COVID-19 pandemic’s social restrictions have prompted a surge in the mental health needs of children of all ages. Nationwide 4.3 million children/adolescents have been diagnosed with COVID-19 as of August 2021, and many of them have returned to early childhood and school settings. Schools and early childhood programs have long been essential settings for delivery of mental health services.
This project examines the initial effects of policy changes required by the 2014 reauthorization of the Child Care and Development Fund (CCDF) program as well as the subsequent CCDF final rule published in September 2016 by the U.S. Department of Health and Human Services (HHS).
Children under age five are about as likely to participate in nonparental care arrangements as they were in the mid-1990s. Children in nonparental care are now more likely to participate in center programs and less likely to receive care from family child care providers.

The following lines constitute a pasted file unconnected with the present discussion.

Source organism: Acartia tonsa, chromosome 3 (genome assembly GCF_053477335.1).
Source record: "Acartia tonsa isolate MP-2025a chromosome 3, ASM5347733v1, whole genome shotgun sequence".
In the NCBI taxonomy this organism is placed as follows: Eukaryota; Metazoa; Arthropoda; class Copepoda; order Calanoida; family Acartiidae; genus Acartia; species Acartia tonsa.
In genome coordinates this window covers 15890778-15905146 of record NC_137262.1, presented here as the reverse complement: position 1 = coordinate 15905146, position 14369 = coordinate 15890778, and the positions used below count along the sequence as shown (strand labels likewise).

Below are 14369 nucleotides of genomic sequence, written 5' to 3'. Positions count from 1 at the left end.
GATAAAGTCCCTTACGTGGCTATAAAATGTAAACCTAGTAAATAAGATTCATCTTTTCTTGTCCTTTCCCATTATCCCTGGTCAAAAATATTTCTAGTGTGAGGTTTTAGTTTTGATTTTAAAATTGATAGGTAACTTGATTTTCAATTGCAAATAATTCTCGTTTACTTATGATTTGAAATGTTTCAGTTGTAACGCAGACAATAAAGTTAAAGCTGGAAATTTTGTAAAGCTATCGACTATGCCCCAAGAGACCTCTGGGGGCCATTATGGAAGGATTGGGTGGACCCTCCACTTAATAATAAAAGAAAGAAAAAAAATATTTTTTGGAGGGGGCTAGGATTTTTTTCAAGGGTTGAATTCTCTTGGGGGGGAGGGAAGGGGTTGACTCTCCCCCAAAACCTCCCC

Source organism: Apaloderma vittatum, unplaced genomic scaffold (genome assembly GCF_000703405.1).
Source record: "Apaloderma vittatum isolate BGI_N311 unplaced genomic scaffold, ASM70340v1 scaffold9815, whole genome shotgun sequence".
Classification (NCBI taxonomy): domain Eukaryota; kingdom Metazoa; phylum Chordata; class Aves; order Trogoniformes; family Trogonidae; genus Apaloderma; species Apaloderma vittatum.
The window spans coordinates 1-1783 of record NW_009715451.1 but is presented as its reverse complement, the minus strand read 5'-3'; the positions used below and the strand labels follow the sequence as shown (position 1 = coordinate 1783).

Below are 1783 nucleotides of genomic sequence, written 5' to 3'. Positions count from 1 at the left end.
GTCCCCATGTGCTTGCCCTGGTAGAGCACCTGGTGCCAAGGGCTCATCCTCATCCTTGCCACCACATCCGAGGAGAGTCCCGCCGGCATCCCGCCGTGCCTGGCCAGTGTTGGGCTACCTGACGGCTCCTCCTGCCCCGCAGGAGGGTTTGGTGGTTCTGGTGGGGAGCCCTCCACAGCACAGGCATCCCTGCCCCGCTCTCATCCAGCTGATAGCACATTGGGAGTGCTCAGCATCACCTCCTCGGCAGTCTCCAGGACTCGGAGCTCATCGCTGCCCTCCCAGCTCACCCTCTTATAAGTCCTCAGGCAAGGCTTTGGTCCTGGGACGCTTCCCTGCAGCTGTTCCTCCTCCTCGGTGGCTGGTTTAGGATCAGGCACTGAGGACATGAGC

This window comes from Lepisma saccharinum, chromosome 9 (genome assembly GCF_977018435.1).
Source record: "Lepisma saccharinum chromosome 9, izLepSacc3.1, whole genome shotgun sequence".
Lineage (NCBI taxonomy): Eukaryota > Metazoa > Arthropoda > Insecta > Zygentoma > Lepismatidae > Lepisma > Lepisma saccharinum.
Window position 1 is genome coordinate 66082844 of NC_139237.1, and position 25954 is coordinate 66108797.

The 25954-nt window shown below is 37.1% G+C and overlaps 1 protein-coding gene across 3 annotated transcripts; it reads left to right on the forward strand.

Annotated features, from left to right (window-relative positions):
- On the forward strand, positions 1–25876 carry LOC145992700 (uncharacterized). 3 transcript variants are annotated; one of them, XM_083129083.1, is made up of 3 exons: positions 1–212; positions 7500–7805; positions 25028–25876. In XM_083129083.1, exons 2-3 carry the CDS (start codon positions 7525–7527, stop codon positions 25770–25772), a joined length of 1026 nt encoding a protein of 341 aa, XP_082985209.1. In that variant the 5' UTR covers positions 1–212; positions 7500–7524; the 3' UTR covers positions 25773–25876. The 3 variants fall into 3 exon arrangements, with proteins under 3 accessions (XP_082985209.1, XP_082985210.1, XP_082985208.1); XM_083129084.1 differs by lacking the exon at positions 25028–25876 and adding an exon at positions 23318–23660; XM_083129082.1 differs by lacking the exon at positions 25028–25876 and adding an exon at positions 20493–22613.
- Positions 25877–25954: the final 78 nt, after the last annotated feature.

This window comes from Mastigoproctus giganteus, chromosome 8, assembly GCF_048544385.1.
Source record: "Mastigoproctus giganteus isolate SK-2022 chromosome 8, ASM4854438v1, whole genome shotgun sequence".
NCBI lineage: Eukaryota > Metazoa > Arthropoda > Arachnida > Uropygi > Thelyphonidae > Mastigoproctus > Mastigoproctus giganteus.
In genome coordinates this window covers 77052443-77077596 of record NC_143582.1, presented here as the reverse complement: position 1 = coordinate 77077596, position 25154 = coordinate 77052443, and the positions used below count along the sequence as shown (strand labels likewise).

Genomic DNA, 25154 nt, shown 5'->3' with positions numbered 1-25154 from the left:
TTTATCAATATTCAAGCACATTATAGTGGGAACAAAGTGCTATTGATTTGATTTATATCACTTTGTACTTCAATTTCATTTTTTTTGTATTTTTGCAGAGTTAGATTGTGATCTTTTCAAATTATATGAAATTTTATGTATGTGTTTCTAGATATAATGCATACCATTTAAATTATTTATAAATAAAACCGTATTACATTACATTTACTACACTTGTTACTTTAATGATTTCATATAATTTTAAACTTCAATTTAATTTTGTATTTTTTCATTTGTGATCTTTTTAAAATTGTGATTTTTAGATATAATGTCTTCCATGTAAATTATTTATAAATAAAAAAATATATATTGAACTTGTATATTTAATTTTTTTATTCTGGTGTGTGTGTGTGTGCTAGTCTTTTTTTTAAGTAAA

This research brief presents findings using national data from child care subsidy administrative records that states submit to the U.S. Department of Health and Human Services (HHS). The analysis shows that a greater percentage of subsidized care occurred in licensed child care centers in FY 2016 than in FY 2005.
ASPE Report By: Tamara G. Halle, Elizabeth C. Hair, Margaret Buchinal, Rachel Anderson, and Martha Zaslow Prepared for: Laura Radel Office of the Assistant Secretary for Planning and Evaluation (ASPE) U.S. Department of Health and Human Services
Out of necessity or choice, mothers are working outside the home in greater numbers than ever before. In 1996, three out of four mothers with children between 6 and 17 were in the labor force, compared to one in four in 1965. Two-thirds of mothers with children under six now work.